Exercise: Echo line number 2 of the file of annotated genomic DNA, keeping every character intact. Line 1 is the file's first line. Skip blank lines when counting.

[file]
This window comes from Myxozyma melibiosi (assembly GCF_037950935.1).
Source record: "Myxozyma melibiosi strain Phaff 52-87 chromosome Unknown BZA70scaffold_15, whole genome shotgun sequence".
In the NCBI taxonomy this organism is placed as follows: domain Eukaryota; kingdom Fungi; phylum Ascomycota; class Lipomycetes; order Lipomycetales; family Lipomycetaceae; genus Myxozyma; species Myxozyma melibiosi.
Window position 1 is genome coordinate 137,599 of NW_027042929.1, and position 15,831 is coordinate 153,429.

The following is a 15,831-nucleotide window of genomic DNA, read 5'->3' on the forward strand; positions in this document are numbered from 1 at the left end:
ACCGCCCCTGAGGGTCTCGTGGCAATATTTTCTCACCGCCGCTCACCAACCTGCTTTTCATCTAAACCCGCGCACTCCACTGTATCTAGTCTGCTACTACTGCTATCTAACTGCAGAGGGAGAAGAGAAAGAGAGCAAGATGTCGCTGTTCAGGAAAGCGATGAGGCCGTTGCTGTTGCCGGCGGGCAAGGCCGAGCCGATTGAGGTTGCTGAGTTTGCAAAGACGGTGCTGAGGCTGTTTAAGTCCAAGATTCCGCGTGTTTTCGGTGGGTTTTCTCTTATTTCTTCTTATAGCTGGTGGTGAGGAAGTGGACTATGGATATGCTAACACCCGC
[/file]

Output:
Source record: "Myxozyma melibiosi strain Phaff 52-87 chromosome Unknown BZA70scaffold_15, whole genome shotgun sequence".